The studio version, released as the final track on A Moon Shaped Pool, features no guitar; instead, it uses a minimal, four-note piano figure, over which pianos are gradually overdubbed, creating polyrhythmic loops and textures. Bass enters in the second verse. Chart Attack described it as "slow and melancholy" and in the tradition of Radiohead album closers such as "Videotape" from In Rainbows (2007).
According to Yorke, the first verse — "I'll drown my beliefs / To have your babies / I'll dress like your niece / And wash your swollen feet" — addresses the "difference between young and old", when people grow out of childish behaviour; the narrator is offering not to grow up to keep someone they love. The lines "And true love lives / On lollipops and crisps" were inspired by a story Yorke read about a child who was left alone by his parents for days and survived by eating junk food. The song has a "pleading" refrain: "Don't leave, don't leave."
Reviewing I Might Be Wrong in 2001, Matt LeMay of Pitchfork wrote that "True Love Waits" is "absolutely gorgeous ... it can hold its own against any song on OK Computer". He felt that the song, along with the performance of "Like Spinning Plates", "justified the existence" of the EP. Ted Kessler of the NME praised Yorke's vocals as "clear and true". Nicholas Taylor of PopMatters described the song as "a bittersweet victory of love" that "shows that behind all of Radiohead's modernist nightmares is a fragile, desperate desire to connect, fully and meaningfully, with just one person".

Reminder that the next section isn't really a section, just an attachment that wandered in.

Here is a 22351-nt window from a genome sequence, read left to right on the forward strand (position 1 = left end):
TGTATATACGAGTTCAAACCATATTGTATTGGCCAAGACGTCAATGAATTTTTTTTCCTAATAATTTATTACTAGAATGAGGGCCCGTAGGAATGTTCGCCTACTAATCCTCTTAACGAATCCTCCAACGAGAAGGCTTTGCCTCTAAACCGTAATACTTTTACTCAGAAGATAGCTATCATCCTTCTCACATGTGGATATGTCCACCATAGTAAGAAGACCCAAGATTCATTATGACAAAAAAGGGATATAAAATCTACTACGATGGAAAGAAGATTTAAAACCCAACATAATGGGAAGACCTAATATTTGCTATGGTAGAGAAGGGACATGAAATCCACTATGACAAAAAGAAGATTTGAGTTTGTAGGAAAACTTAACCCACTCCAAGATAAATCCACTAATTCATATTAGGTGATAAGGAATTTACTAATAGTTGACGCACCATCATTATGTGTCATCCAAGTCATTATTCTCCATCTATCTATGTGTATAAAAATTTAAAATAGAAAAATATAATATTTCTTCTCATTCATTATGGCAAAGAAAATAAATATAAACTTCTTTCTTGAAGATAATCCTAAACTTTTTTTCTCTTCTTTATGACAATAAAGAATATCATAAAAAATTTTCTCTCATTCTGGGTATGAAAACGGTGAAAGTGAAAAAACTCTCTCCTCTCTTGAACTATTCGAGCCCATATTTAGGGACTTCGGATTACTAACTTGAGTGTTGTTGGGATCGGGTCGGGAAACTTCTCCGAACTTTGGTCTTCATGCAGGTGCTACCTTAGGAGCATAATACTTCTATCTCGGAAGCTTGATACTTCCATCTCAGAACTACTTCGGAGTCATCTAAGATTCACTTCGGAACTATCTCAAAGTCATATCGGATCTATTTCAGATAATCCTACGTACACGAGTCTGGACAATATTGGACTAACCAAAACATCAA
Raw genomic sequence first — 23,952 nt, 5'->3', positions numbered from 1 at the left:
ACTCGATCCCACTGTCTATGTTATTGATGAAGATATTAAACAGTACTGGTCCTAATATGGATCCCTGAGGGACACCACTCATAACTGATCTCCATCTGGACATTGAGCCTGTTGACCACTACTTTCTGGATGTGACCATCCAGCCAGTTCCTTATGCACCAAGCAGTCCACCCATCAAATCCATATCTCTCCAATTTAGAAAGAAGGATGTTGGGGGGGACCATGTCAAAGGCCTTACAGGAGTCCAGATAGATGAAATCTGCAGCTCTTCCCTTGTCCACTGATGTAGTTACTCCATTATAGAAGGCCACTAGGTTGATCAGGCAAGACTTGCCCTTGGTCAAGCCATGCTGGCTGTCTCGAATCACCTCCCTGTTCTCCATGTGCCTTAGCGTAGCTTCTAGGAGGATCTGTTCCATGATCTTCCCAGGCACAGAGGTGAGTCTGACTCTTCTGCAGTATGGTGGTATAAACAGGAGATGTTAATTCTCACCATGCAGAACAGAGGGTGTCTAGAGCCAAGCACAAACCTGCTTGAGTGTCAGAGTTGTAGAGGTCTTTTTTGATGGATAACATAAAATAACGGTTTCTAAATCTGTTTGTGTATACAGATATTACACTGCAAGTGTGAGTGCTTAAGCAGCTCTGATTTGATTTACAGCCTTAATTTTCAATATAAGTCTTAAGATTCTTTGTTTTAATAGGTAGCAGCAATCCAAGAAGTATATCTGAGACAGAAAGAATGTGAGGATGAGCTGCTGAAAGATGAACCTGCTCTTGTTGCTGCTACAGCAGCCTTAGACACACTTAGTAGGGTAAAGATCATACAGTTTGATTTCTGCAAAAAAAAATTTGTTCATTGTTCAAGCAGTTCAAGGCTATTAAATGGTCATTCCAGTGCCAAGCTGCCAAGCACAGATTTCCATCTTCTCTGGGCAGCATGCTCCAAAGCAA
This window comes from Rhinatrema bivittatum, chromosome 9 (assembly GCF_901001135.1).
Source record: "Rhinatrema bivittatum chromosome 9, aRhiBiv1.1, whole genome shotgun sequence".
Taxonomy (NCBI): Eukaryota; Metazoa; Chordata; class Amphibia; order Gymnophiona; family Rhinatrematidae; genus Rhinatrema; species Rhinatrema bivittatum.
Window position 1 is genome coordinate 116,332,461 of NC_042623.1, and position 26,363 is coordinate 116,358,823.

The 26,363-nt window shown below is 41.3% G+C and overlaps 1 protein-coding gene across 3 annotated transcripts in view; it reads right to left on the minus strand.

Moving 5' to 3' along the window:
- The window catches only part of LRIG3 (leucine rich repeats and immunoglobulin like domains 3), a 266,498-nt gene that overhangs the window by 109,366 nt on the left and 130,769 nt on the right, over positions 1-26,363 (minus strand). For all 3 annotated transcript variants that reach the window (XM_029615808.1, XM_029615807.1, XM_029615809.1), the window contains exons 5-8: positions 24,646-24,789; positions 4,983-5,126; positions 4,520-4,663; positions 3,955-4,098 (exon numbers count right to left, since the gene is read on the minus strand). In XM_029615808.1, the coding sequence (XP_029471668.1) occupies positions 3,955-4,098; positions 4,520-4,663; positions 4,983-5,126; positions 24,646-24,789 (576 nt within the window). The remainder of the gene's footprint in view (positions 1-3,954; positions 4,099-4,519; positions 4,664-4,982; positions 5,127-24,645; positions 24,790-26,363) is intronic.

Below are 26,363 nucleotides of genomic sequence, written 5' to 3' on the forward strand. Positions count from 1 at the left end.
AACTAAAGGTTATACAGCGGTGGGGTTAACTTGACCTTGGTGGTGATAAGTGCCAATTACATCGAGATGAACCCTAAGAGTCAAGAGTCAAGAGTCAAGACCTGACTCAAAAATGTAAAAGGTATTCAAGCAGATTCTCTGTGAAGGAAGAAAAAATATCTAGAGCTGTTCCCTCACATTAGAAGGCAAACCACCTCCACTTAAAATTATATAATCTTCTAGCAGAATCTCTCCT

Rolling Stone and Arizona Republic named the studio version of "True Love Waits" the best song of May 2016; Arizona Republic critic Ed Masley wrote that the new arrangement "heightens the sense of desperate yearning in Yorke's vocal as he begs his lover not to leave". Pitchfork named it the week's best new track and, at the end of the year, the ninth best song of 2016; critic Nathan Reese wrote: "'True Love Waits' is an elegiac coda to one of Radiohead's most inward-facing albums and a fitting treatment to a song that many already considered a classic. The wait was worth it." In 2017, Consequence of Sound named it the 12th greatest Radiohead song, writing that it "shimmers with rainfall piano instead of mopey guitar". In 2019,Vulture named it the greatest Radiohead track.